Rihanna has been a major advocate for those suffering from Coronavirus and recently turned to help out her own father, who was reportedly diagnosed with the disease.

“My daughter Robyn was checking in on me every day,” Rihanna’s 66-year-old father Ronald, who resides in Barbados, told The Sun. “I thought I was going to die to be honest. I have to say, I love you so much, Robyn. She did so much for me. I appreciate everything she has done.”

Through her Clara Lionel Foundation, the ANTI singer donated $5 million to organizations aimed at providing Coronavirus relief in the Caribbean and Africa. Furthermore, she purchased $700,000 worth of ventilators for those suffering from COVID-19 in Barbados, also sending one to her father after she learned of his diagnosis.

“I got a fever up inside of my nose. I had a fever across my lips. It was just a lot of fever,” Ronald told the outlet about his symptoms. “I feared the worst. I thought I was going to die, honestly.”

Thankfully, after spending two weeks in an isolation center, Ronald is now virus-free. Speaking with The Sun, he urged others to take COVID-19 seriously and continue social distancing efforts.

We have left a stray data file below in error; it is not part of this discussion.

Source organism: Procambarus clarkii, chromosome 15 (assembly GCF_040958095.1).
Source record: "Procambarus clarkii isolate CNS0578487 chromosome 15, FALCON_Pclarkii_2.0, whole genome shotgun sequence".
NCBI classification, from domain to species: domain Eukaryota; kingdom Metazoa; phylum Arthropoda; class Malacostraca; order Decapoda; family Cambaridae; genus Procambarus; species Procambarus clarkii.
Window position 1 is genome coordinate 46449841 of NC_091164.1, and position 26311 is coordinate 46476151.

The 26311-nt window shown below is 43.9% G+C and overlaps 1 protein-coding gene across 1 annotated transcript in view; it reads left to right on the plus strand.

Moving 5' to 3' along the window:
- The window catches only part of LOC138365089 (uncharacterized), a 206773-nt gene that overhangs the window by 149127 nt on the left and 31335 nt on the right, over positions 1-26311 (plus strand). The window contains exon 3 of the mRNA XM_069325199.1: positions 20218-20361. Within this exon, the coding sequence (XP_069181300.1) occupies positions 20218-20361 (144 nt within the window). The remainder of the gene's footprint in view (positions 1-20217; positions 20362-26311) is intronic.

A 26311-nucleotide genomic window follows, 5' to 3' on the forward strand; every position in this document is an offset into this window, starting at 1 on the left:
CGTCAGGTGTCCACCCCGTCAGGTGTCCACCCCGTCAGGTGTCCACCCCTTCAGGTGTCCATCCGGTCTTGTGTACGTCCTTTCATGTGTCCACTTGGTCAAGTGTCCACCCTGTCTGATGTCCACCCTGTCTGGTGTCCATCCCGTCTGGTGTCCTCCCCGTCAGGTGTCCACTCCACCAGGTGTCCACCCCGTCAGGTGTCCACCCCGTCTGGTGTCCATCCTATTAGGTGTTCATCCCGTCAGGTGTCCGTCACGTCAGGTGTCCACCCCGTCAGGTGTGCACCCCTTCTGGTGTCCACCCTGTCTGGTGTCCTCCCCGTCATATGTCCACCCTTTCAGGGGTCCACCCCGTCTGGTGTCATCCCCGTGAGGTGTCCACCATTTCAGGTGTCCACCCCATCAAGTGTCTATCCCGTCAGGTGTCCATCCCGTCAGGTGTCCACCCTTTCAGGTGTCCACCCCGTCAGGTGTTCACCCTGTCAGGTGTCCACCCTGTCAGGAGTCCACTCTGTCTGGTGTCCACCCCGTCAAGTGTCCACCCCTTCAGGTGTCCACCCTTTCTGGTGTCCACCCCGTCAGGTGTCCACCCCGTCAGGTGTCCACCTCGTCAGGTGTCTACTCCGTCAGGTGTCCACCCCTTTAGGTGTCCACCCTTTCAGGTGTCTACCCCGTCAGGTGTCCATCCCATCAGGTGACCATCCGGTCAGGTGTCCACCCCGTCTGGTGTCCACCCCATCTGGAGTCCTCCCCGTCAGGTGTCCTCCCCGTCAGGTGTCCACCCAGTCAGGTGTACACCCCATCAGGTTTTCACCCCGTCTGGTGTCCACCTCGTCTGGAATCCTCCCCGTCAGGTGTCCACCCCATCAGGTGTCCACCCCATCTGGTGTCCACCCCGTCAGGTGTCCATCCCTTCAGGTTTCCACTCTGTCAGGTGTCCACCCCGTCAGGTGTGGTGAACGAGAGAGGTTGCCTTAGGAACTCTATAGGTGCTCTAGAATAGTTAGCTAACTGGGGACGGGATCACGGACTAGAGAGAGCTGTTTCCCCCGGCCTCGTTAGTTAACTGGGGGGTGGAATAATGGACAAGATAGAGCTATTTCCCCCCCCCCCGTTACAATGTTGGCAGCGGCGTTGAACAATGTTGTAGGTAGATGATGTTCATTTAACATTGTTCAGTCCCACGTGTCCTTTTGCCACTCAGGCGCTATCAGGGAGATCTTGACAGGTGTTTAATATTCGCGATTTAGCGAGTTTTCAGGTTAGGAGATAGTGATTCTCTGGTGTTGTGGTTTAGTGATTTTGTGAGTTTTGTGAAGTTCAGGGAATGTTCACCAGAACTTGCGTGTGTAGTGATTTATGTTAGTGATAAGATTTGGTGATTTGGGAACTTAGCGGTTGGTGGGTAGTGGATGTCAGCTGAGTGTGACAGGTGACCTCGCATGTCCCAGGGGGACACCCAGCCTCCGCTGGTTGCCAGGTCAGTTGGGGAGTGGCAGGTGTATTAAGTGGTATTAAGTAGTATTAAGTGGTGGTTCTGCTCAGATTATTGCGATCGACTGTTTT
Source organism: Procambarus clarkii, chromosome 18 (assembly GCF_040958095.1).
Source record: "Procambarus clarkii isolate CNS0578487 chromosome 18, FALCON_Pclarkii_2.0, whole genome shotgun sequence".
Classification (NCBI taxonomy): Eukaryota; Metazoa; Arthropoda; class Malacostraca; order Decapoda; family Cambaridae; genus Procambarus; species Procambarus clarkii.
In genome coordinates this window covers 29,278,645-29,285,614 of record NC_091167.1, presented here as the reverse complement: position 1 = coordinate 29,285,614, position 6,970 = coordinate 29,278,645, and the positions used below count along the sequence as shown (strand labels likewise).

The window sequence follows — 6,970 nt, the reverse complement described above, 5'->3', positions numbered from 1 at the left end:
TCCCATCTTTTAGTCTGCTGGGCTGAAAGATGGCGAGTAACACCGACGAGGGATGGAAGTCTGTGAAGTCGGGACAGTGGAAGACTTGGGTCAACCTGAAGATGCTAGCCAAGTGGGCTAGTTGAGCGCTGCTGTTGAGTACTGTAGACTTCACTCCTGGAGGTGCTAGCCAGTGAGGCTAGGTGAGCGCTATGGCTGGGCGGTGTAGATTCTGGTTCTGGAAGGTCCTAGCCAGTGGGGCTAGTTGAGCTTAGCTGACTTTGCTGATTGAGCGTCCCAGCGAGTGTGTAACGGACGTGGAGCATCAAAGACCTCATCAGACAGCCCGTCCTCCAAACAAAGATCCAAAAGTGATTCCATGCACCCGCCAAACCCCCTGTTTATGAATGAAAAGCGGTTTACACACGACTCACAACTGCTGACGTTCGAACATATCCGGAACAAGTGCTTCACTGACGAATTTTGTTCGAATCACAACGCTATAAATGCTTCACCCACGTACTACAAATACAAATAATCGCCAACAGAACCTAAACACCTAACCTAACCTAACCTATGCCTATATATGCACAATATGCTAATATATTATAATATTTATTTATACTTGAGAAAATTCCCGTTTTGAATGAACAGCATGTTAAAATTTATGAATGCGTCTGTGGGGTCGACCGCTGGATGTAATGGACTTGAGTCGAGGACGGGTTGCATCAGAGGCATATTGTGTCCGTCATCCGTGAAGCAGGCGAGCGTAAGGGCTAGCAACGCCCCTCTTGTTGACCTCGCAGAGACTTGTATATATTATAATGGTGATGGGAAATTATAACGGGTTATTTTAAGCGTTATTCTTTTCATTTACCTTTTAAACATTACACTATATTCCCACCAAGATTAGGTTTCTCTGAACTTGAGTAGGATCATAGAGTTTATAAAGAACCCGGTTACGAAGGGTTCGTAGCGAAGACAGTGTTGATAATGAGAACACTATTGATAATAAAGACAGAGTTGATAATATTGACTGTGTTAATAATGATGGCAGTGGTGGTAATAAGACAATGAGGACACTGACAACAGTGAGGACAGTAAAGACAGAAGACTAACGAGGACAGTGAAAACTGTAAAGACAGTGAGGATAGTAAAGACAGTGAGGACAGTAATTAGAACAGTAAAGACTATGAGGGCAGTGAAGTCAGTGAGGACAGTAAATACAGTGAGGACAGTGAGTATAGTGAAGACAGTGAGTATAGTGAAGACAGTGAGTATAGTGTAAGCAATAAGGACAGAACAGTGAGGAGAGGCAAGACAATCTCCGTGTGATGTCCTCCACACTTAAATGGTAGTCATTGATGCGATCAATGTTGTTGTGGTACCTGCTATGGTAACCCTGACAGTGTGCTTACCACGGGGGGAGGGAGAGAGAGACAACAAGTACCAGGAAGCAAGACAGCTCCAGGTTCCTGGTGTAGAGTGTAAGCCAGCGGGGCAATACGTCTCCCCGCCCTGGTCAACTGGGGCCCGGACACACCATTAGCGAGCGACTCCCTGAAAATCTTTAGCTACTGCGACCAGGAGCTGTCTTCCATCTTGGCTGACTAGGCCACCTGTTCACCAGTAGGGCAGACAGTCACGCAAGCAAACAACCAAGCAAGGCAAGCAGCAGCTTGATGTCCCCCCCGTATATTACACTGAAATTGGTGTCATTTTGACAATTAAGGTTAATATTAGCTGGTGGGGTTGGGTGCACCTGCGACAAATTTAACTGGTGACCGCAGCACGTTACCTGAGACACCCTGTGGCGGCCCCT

“I want everybody to stay home. This is a serious situation,” he continued. “More serious than people realize. Please stay home.”

Ronald marks one of the over 50 people who have been diagnosed with Coronavirus in Barbados. Three people in the country have reportedly died from the illness.

Beyond her Caribbean relief efforts, Rihanna has also sent funds and supplies to communities in need in the US. Last month, Gov. Andrew Cuomo thanked the singer for donating exposure-minimizing gear and personal protective equipment to New York, which has suffered more Coronavirus cases than any other state.

Teaming up with JAY-Z, RiRi also donated another $1 million to COVID-19 relief effort organizations like the Mayor’s Fund for L.A., Fund for Public Schools, American Civil Liberties Union and the New York Immigration Coalition. Her and JAY’s combined $2 million donation will reportedly go toward daycare services and resources for first responders’ children, school materials for children in homeless shelters, meal deliveries for homeless and elderly populations, financial support for undocumented workers, Coronavirus testing in New York and preparedness efforts in prisons.